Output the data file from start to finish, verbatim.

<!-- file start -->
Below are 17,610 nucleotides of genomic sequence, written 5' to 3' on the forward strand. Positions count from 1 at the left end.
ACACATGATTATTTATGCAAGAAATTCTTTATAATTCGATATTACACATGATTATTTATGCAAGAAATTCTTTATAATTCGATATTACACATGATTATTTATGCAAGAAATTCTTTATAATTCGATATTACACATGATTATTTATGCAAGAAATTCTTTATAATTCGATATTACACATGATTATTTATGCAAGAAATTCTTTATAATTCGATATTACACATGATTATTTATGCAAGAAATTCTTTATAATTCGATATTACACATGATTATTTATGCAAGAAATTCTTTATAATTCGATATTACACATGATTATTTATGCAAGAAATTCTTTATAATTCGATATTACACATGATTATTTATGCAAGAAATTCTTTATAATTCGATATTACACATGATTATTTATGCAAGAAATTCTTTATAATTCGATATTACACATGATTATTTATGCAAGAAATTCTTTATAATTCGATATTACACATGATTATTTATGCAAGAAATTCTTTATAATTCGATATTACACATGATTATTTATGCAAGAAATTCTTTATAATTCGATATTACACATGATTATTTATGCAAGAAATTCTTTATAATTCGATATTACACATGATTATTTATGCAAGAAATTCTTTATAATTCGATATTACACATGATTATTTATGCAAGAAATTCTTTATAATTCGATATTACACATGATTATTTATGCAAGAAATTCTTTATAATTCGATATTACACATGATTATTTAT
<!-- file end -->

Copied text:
Below are 17,610 nucleotides of genomic sequence, written 5' to 3' on the forward strand. Positions count from 1 at the left end.
ACACATGATTATTTATGCAAGAAATTCTTTATAATTCGATATTACACATGATTATTTATGCAAGAAATTCTTTATAATTCGATATTACACATGATTATTTATGCAAGAAATTCTTTATAATTCGATATTACACATGATTATTTATGCAAGAAATTCTTTATAATTCGATATTACACATGATTATTTATGCAAGAAATTCTTTATAATTCGATATTACACATGATTATTTATGCAAGAAATTCTTTATAATTCGATATTACACATGATTATTTATGCAAGAAATTCTTTATAATTCGATATTACACATGATTATTTATGCAAGAAATTCTTTATAATTCGATATTACACATGATTATTTATGCAAGAAATTCTTTATAATTCGATATTACACATGATTATTTATGCAAGAAATTCTTTATAATTCGATATTACACATGATTATTTATGCAAGAAATTCTTTATAATTCGATATTACACATGATTATTTATGCAAGAAATTCTTTATAATTCGATATTACACATGATTATTTATGCAAGAAATTCTTTATAATTCGATATTACACATGATTATTTATGCAAGAAATTCTTTATAATTCGATATTACACATGATTATTTATGCAAGAAATTCTTTATAATTCGATATTACACATGATTATTTATGCAAGAAATTCTTTATAATTCGATATTACACATGATTATTTATGCAAGAAATTCTTTATAATTCGATATTACACATGATTATTTAT